This would have been sufficient to exceed current building regulations, and most conversions go no further. We wanted to double the existing standards so we decided to add further sheets of 35mm thickness laid across the rafters on the inside- a small loss of head space for a large gain in insulation. What is more, the additional sheets prevent the rafters from acting as cold bridges (above).

Another reason for laying an additional sheet across the rafters is as insurance against the loosening of the insulation. It is hard to obtain a perfect tight fit of insulation between rafters, and it is likely to be further loosened as the rafters shift with time. Once loosened, cold air may be able to force its a way around, compromising the insulation.

After fixing 50mm of PIR insulation between the rafters all obvious gaps were filled by polyurethane foam from an aerosol can (not good environmentally, but a justifiable vice). Then sheets of insulation were laid lengthwise across the rafters and similarly sealed. 9mm plasterboard sheets were then laid narrow side on across over the Celotex and nailed in place. The aim was to create a patchwork of layers without adjoining gaps. The final roof had a u-value of less than 0.2, compared with the u-value of 0.35 required by building controls.

It is important to remember that the walls in the loft adjoining the neighbouring attics are also effectively external walls as neither of the attics on either side is occupied. In this case any insulation will abut into the loft space, so it needed to be thinner than we would otherwise have wanted. We opted for a good performance thermal plaster board which projected only 4cm. With the clinker block wall, it gave a pretty miserable u-value of 0.49. Fortunately these side walls only had a quarter of the area of the rest of the roof.

The roof above the extension could not rise significantly above the level of adjoining roofs in the terrace and so, with space again at a premium, expanded PIR sheeting was the best option. The extension is on the cold north side of the house, so we specified 100mm thickness under the turf roof.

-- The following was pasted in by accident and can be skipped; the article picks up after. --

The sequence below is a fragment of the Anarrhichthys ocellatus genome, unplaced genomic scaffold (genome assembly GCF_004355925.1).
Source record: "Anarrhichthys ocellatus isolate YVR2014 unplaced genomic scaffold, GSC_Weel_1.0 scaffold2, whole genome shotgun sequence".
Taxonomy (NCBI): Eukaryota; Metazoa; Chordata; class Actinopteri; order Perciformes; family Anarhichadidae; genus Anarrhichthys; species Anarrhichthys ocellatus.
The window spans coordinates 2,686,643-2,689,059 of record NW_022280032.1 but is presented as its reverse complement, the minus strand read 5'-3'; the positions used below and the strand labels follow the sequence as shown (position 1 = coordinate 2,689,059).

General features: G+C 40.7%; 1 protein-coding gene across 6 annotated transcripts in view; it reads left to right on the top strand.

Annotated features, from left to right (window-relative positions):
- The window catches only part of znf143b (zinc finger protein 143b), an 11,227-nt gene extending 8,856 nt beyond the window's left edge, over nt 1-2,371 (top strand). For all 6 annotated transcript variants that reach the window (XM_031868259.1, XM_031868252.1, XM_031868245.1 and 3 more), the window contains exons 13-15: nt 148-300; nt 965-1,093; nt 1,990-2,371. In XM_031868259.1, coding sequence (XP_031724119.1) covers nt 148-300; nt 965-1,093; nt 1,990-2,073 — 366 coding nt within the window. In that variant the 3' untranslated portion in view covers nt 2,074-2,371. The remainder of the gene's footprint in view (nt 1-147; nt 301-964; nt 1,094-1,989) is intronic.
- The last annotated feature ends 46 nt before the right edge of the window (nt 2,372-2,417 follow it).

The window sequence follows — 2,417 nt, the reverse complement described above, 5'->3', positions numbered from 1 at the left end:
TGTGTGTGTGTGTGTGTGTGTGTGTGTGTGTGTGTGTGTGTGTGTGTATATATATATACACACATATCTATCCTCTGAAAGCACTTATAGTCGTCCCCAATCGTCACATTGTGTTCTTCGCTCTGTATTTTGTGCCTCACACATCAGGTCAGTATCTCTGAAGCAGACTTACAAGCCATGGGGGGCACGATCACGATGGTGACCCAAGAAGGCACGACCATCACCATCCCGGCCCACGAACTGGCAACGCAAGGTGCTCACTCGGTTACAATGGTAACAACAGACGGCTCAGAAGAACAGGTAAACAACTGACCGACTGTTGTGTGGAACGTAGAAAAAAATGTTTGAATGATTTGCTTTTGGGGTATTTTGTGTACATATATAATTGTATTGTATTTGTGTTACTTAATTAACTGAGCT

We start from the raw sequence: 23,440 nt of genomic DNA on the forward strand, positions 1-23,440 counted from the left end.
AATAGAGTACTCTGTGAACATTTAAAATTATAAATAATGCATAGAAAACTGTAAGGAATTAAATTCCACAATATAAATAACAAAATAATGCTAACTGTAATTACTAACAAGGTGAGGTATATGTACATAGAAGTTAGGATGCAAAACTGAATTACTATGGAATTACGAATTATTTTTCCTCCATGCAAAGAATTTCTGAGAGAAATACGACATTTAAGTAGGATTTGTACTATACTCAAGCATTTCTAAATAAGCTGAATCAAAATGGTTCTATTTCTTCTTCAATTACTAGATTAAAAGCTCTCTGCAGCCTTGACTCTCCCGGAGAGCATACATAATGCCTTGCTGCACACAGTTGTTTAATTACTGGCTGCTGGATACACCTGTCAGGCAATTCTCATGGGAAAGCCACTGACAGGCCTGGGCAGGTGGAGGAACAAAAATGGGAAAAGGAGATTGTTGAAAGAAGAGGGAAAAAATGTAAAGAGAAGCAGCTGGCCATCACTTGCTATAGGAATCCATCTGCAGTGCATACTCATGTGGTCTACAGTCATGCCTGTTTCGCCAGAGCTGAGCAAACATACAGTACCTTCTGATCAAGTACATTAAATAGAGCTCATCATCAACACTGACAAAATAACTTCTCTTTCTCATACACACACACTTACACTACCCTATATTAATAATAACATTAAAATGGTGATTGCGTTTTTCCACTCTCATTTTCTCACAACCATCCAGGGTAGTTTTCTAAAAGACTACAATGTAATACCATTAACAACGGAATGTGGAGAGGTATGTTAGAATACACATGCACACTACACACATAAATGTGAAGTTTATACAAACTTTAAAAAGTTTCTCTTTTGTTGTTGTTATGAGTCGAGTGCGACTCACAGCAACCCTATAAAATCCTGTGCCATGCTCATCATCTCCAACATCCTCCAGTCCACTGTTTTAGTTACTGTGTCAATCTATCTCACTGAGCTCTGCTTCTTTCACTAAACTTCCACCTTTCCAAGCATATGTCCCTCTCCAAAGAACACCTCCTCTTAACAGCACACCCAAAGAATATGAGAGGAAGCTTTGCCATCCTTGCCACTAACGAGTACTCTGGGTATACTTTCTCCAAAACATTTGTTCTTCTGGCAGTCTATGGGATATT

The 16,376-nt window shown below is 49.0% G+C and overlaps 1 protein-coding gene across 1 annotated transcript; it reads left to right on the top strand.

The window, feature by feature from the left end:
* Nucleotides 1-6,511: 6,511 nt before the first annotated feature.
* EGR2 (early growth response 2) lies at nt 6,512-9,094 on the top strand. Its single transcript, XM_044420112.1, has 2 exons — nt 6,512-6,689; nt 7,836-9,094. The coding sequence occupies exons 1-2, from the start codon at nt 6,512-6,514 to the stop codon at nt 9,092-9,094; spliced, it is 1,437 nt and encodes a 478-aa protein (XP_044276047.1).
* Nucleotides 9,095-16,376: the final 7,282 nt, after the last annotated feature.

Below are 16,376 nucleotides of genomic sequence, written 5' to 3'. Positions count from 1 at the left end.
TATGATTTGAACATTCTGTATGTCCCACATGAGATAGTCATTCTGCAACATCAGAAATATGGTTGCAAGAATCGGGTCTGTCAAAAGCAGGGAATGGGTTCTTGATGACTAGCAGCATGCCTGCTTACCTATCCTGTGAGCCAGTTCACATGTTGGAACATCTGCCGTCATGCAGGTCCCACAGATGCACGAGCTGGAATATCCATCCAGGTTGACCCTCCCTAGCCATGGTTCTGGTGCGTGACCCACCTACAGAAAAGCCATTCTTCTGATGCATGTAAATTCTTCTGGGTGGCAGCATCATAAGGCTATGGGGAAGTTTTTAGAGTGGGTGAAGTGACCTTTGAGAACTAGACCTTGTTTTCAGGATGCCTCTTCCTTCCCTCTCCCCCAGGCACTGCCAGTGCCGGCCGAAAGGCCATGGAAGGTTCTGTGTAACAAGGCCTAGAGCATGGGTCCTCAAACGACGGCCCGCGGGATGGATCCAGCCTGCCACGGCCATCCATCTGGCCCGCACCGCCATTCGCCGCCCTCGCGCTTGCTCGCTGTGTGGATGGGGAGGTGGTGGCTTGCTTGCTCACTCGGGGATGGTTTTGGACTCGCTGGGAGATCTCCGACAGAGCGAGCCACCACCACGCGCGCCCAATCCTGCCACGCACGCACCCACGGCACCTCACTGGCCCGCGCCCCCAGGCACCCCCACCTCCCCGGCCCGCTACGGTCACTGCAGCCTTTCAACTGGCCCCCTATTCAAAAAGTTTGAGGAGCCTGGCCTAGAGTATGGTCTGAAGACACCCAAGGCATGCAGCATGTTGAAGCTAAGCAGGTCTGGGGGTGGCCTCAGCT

The turf roof on the extension was a small extravagance. Tiles require lots of energy to make and add to the sterile urban landscape. Water runs right off and floods the sewers every time it rains. Reflection of heat in summer greatly increases the temperature in towns. All this could be avoided with turf roofs. And, wouldn't the world be beautiful if all roofs were covered in wild grasses and flowers? Contrary to popular conception, green roofs do not have great insulating qualities unless they are very thick in which case they need to be supported by steel or reinforced concrete both of which have major environmental impacts. In a lightweight construction such as our extension roof the turf is so thin that it makes little difference to heat loss- the insulation was from sheets of Celotex. However, a grass roof has very little embodied energy compared with fired tiles and seemed to us to symbolise eco-building - we look out of the office windows and see nothing but green all the way down to the garden.

We looked at several green roof systems and finally chose a low weight system from Index a company with a good track record. The cross section of the extension roof had 7 layers: turf; a foam vegetation mat containing nutrients; a root barrier; a layer of reinforced waterproofing; 100 mm of expanded polystyrene foam insulation; sarking boarding (bought from a salvage yard); cavity and joists; plaster board and skim. Taken together these gave the roof a u-value of only 0.15, twice as good as the standard required by building controls.

In theory the grass roof cost only 300 more than a standard tile roof. However in our case we found that it needed additional parapets on either side and a dispiriting amount of eco-nasty lead flashing which added a further 500 to the cost. Of greater concern was the delay incurred by the Oxford City Council building inspector who had never seen a grass roof before and took three weeks of quibbling before he finally agreed to the scheme. We love the grass roof but would think twice before installing one again.

30% of the heat loss in an average house is through the external walls (and even more if the house is old and detached), so wall insulation is important in an ecohouse. It may not be the priority though - draught proofing and insulating the roof provide greater immediate returns. After these, walls and windows are the next concerns.